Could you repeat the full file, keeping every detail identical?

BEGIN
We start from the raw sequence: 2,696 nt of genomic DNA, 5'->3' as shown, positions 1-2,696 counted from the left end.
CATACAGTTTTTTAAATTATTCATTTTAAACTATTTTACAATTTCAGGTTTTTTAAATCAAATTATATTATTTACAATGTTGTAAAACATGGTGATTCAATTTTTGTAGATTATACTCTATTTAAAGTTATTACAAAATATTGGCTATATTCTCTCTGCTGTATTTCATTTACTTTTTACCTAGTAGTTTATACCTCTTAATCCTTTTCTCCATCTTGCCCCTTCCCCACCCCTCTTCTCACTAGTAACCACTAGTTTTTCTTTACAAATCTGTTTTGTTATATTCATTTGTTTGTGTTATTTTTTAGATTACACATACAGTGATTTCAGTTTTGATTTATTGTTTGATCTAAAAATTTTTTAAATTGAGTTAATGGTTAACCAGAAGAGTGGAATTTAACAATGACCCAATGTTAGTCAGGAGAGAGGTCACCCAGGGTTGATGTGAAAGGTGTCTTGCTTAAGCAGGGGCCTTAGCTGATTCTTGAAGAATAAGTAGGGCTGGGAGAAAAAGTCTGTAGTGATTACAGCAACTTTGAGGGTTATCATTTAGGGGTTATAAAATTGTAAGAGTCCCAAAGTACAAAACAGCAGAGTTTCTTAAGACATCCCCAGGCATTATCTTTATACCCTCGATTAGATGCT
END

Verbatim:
We start from the raw sequence: 2,696 nt of genomic DNA, 5'->3' as shown, positions 1-2,696 counted from the left end.
CATACAGTTTTTTAAATTATTCATTTTAAACTATTTTACAATTTCAGGTTTTTTAAATCAAATTATATTATTTACAATGTTGTAAAACATGGTGATTCAATTTTTGTAGATTATACTCTATTTAAAGTTATTACAAAATATTGGCTATATTCTCTCTGCTGTATTTCATTTACTTTTTACCTAGTAGTTTATACCTCTTAATCCTTTTCTCCATCTTGCCCCTTCCCCACCCCTCTTCTCACTAGTAACCACTAGTTTTTCTTTACAAATCTGTTTTGTTATATTCATTTGTTTGTGTTATTTTTTAGATTACACATACAGTGATTTCAGTTTTGATTTATTGTTTGATCTAAAAATTTTTTAAATTGAGTTAATGGTTAACCAGAAGAGTGGAATTTAACAATGACCCAATGTTAGTCAGGAGAGAGGTCACCCAGGGTTGATGTGAAAGGTGTCTTGCTTAAGCAGGGGCCTTAGCTGATTCTTGAAGAATAAGTAGGGCTGGGAGAAAAAGTCTGTAGTGATTACAGCAACTTTGAGGGTTATCATTTAGGGGTTATAAAATTGTAAGAGTCCCAAAGTACAAAACAGCAGAGTTTCTTAAGACATCCCCAGGCATTATCTTTATACCCTCGATTAGATGCT